Disabled people in care facilities ‘deprived of liberty’, says judge

Disabled people have the same human right to “physical liberty” as the rest of the human race, one of the UK’s most senior judges said today.

Lady Hale, deputy president of the Supreme Court, said disability did not entitle the state to deny disabled people their human rights but placed a duty on the state to cater for disabled people.

And she said the fact that disabled people might be deprived of liberty in care facilities, where living arrangements were comfortable, made no difference.

She said a “gilded cage” was “still a cage”.

Her comments came as the Supreme Court – the highest in the UK – ruled that three disabled people who live in care facilities had been “deprived of their liberty” under the terms of mental health legislation.

The ruling – made following a Supreme Court hearing in London – overturned decisions by the Court of Appeal.

Charities working with disabled people said it was a “landmark” for the protection of vulnerable people.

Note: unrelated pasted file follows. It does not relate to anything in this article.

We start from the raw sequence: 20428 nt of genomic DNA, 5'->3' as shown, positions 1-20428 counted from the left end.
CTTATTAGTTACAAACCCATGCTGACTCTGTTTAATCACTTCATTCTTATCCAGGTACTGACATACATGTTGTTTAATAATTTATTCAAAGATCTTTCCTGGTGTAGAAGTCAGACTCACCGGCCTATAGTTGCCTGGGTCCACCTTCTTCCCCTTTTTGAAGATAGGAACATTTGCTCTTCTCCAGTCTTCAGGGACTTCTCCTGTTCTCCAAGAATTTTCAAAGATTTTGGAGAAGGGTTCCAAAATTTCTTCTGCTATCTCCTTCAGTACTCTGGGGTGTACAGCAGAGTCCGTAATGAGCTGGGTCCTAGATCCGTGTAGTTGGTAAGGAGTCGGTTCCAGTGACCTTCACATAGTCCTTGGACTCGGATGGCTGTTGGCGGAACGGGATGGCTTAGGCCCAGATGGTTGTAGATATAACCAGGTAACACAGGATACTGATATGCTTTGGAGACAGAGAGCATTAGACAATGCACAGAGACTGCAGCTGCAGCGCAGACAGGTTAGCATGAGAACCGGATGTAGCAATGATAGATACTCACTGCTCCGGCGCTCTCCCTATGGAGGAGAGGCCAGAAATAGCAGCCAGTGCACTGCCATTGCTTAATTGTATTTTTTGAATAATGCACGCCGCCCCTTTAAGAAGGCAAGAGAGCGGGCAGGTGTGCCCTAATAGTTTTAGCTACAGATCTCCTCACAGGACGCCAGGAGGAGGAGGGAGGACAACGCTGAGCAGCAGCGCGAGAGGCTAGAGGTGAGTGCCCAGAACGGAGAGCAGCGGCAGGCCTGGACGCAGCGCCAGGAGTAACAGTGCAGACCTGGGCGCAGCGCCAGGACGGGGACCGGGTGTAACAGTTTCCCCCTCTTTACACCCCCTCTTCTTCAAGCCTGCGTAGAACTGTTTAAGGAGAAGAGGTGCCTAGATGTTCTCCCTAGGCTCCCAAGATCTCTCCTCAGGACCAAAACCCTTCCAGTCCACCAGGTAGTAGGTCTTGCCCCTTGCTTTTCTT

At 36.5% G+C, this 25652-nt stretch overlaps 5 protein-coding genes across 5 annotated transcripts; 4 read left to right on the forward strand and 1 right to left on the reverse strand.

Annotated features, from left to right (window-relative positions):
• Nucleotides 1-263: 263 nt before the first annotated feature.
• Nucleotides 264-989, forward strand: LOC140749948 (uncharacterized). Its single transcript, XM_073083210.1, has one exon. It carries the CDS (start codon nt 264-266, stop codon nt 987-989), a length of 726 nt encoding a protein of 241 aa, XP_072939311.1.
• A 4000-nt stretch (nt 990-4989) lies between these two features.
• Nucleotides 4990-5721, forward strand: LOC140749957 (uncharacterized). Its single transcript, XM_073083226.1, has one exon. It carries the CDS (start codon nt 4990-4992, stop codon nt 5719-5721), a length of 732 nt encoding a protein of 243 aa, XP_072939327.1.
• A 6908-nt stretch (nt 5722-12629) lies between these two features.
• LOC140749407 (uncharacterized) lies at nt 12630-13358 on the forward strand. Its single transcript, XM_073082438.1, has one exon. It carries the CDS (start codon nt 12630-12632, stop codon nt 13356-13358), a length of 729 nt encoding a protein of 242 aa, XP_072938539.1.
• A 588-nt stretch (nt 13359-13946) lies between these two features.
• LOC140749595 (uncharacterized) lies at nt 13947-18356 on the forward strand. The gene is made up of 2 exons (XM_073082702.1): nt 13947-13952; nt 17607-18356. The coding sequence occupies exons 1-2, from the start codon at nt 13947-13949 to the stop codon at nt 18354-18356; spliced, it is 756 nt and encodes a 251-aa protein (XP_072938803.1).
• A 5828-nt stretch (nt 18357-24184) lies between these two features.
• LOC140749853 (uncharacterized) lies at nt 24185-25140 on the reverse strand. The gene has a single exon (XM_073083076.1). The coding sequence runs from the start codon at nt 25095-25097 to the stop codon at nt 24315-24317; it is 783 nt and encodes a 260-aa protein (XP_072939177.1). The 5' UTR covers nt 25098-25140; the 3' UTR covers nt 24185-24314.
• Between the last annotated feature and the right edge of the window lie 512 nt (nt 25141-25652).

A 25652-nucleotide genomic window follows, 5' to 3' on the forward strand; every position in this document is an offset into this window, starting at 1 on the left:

“It is axiomatic that people with disabilities, both mental and physical, have the same human rights as the rest of the human race,” said Lady Hale.

“It may be that those rights have sometimes to be limited or restricted because of their disabilities, but the starting point should be the same as that for everyone else. This flows inexorably from the universal character of human rights, founded on the inherent dignity of all human beings.

“Far from disability entitling the state to deny such people human rights: rather it places upon the state (and upon others) the duty to make reasonable accommodation to cater for the special needs of those with disabilities.

“Those rights include the right to physical liberty… This is not a right to do or to go where one pleases. It is a more focussed right, not to be deprived of that physical liberty.

“But, as it seems to me, what it means to be deprived of liberty must be the same for everyone, whether or not they have physical or mental disabilities.

“If it would be a deprivation of my liberty to be obliged to live in a particular place, subject to constant monitoring and control, only allowed out with close supervision, and unable to move away without permission even if such an opportunity became available, then it must also be a deprivation of the liberty of a disabled person.”

She added: “The fact that my living arrangements are comfortable, and indeed make my life as enjoyable as it could possibly be, should make no difference. A gilded cage is still a cage.”